Unfortunately Prince Andrew’s shockingly ill-judged interview isn’t the first time a royal has got it so very wrong…
Words Michelle Davies
Prince Andrew’s interview with the BBC’s Emily Maitlis about his friendship with paedophile Jeffrey Epstein isn’t the first time a member of the Royal family has misjudged the public mood and expected support and deference only to receive the opposite. Here are five other times they got it woefully wrong.
Meghan and Harry’s South Africa confessional
It’s impossible to downplay the enormous pressure the Duchess of Sussex has been under since marrying into the Royal family – the vitriol aimed at her from some quarters of the media has been horrendous, prompting her to take legal action. Yet PR experts were left scratching their heads when she and Harry chose the end of their well-received and much-praised tour of southern Africa last month to complain to ITV News At Ten’s Tom Bradby about how unhappy they both were. The ensuing headlines meant, sadly, their excellent work on the continent was forgotten and now they’re said to be exiling themselves in America for six weeks over Christmas to escape the backlash.
The Queen’s reaction to Princess Diana’s death
Few people, least of all The Queen, could’ve predicted how the nation would respond to the death of Diana, Princess of Wales. It became a show of grief on an unprecedented level, with millions pouring into London every day after Diana’s fatal accident on 31 August 1997 to line the streets with flowers as a mark of respect. However, when Her Majesty declined to return to the capital from Balmoral, where she was holidaying with family members that included Princes Charles and his grieving sons William and Harry, a backlash quickly ensued, with newspaper headlines asking, ‘Has the House of Windsor Got a Heart?’ Eventually The Queen did return to address the nation (she said her priority had been the emotional wellbeing of her grandsons) and she did lower the flag at Buckingham Palace to mark Diana’s passing, which she’d also been criticised for not ordering, but the feeling remained that she was so out of step with her subjects she’d failed them.
Diana and Charles’ He Said/She Said interviews
As Prince Andrew is learning to his detriment, sitting down with an interviewer to ‘tell your side of the story’ rarely goes well for the Royals. That’s why The Queen has long adopted the ‘never complain, never explain’ mantra. But in 1994, Prince Charles decided to ignore Royal protocol to tell Jonathan Dimblebyin a TV chat that he had indeed been unfaithful during his marriage to Diana. If that didn’t cause enough of a furore, in November 1995 she retaliated by doing her own sit-down confessional with Martin Bashir on BBC One’s Panoramaabout the ins and outs of their miserable marriage, blaming his ongoing affair with his now wife, Camilla Parker Bowles, for it ‘being crowded’. One month later The Queen wrote to them both telling them to hurry up and divorce for everyone’s sake.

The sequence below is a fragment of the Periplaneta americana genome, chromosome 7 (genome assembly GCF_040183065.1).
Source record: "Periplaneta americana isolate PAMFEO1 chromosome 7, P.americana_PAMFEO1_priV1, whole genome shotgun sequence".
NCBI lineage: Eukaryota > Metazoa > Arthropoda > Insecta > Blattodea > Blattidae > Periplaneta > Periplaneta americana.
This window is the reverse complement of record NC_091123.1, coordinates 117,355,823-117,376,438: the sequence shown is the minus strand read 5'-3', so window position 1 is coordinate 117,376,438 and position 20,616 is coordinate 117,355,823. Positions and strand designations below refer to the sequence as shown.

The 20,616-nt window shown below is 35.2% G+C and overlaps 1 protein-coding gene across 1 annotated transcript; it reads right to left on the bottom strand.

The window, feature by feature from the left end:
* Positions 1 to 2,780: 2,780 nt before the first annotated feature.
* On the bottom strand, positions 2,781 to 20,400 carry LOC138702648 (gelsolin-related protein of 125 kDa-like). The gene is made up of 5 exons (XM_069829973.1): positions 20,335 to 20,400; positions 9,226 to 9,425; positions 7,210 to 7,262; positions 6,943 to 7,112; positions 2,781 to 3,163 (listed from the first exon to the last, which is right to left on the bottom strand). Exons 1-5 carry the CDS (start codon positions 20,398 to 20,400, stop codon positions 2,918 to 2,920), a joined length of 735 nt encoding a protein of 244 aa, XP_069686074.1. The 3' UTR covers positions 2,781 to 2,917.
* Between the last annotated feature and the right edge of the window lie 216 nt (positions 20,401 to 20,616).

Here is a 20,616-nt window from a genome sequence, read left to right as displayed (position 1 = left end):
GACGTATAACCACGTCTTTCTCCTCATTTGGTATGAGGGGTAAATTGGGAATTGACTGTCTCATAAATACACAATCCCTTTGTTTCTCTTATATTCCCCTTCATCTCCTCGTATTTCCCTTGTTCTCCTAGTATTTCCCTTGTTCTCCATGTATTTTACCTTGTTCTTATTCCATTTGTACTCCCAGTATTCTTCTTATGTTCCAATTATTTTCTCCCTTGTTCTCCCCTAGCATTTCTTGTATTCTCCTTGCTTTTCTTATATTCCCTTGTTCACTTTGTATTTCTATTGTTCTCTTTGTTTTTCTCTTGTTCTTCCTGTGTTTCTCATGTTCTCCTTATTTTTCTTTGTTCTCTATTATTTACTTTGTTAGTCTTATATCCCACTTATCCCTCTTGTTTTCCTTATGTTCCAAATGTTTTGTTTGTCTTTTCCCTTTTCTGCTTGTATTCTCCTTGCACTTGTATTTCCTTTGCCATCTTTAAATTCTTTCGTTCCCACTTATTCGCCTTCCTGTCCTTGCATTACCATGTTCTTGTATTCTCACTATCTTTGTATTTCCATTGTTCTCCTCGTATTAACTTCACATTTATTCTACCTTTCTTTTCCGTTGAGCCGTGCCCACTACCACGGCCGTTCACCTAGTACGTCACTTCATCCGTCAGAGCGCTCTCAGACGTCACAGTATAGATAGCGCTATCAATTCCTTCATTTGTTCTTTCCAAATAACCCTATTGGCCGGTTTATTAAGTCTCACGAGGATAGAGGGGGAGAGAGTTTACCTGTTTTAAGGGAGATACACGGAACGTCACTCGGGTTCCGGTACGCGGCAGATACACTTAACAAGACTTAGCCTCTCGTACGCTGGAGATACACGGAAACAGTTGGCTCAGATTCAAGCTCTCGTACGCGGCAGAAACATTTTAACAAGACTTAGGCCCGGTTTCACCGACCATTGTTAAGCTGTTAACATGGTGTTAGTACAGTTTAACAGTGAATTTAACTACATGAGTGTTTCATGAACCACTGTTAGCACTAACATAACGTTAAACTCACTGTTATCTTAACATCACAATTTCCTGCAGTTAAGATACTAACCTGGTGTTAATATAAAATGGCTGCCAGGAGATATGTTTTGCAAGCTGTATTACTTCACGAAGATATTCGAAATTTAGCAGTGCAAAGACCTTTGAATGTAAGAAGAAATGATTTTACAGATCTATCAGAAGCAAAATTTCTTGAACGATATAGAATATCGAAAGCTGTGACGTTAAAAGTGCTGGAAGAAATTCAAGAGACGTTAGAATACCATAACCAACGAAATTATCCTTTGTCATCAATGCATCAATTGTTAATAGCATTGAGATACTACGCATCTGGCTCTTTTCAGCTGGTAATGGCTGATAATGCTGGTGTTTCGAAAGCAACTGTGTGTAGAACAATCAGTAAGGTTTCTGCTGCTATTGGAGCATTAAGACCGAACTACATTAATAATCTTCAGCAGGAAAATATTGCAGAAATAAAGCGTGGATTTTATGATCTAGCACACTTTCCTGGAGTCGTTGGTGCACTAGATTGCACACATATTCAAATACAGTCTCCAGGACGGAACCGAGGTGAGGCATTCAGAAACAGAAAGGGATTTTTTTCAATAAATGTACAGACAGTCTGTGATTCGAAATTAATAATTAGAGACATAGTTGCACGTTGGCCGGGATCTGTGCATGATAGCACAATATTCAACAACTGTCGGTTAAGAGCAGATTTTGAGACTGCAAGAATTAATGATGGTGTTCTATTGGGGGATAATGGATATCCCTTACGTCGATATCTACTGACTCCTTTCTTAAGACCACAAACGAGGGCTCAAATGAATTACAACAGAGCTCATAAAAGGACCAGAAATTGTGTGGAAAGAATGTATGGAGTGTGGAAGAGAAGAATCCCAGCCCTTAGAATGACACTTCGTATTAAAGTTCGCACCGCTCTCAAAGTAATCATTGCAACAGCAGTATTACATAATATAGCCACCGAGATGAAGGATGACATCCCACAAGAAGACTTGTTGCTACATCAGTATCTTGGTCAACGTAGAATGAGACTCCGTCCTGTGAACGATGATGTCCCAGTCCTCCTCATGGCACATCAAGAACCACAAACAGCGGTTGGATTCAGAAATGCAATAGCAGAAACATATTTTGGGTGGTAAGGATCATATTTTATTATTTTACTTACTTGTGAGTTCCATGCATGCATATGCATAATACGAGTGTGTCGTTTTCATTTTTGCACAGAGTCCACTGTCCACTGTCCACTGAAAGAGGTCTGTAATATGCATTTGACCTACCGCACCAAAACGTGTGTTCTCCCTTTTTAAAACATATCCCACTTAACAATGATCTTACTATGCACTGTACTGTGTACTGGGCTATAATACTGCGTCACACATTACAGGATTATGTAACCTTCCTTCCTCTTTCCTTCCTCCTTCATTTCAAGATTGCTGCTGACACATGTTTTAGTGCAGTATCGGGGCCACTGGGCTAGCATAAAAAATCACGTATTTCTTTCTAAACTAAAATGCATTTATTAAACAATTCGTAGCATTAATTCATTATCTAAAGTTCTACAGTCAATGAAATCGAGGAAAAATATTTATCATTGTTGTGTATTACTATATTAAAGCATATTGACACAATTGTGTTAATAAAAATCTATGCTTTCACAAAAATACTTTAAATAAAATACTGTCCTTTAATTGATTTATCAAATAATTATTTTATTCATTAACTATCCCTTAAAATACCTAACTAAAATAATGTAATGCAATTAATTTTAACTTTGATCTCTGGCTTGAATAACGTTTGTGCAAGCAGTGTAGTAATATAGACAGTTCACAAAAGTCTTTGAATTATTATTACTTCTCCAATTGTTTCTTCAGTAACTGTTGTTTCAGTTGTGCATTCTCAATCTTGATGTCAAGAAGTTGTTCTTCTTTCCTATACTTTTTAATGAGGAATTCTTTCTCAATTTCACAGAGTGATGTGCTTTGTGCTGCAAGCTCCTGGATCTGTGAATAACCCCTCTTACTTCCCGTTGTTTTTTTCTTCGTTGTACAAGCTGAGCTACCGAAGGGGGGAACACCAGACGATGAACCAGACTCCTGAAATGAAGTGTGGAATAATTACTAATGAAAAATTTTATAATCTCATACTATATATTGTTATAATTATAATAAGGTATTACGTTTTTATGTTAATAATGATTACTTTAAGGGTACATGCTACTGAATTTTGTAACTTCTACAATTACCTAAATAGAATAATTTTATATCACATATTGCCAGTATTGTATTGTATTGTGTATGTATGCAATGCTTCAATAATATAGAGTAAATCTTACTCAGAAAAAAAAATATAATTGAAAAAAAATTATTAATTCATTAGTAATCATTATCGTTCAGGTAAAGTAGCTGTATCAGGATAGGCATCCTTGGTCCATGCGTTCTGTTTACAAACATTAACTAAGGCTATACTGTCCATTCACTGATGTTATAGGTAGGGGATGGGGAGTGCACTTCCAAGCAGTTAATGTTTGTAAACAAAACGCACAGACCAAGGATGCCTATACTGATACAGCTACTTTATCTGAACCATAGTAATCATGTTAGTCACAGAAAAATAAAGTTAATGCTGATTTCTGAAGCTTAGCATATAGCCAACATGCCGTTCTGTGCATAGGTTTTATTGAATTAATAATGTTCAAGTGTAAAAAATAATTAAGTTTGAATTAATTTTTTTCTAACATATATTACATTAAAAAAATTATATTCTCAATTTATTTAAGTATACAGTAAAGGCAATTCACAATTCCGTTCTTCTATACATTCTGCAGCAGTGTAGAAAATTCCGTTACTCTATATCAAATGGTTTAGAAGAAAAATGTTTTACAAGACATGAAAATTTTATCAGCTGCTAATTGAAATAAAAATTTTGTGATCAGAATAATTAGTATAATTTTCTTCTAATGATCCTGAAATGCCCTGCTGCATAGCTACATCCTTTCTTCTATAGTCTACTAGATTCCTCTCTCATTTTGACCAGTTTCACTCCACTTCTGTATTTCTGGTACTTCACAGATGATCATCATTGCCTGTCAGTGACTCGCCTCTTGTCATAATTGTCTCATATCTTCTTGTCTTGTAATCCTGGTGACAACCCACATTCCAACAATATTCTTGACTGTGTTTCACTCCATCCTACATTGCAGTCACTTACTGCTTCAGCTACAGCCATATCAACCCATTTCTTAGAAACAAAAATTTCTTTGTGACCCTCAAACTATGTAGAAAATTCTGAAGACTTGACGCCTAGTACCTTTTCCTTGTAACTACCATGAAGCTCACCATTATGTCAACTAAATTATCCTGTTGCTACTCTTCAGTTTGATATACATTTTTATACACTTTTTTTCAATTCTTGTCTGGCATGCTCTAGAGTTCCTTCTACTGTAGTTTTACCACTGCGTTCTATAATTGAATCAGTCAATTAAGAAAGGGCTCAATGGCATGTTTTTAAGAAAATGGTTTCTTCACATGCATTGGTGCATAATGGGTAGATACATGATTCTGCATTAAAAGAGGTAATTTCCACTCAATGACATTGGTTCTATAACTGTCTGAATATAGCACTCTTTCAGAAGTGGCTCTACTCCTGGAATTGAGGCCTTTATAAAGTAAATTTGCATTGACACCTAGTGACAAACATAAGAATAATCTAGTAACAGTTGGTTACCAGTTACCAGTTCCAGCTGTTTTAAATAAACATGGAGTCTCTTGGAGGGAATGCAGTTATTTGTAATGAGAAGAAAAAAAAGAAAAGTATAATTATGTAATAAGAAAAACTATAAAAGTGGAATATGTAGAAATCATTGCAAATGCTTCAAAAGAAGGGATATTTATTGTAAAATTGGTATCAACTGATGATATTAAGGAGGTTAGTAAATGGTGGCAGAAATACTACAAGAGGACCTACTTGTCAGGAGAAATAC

It’s A Royal Knockout
Poor Prince Edward. As the youngest Royal sibling he really did struggle to find his place in the world and after an ill-fated spell in the Marines got a job working as a production assistant at Andrew Lloyd Webber’s Really Useful theatre company. In 1987 he decided to combine his career and his home life by staging a Royal version of It’s A Knockout with him, Princess Anne, Prince Andrew and Sarah Ferguson competing in teams that included the likes of Gary Lineker, John Travolta and Rodney from Only Fools and Horses. It did raise £1 million for charity but no one wanted to see our HRHs dressed up in medieval costumes alongside celebs dressed as vegetables and it was roundly criticised for being the most undignified Royal display ever seen.
The Royal Family documentary
Amid growing accusations that the Monarchy was out of touch with post-war Britain during the Swinging Sixties, in 1968 The Queen agreed to allow cameras to film the family for a documentary to tie in with Prince Charles’s investiture. However, scenes of Prince Philip barbecuing at Balmoral and The Queen buying ice creams for their children (dispelling the myth she never carries money) fell flat with viewers, who didn’t like to see Royals ‘being normal’. Historians pinpoint the documentary’s airing in 1969 as the moment a lack of deference towards the Monarchy began to filter through society.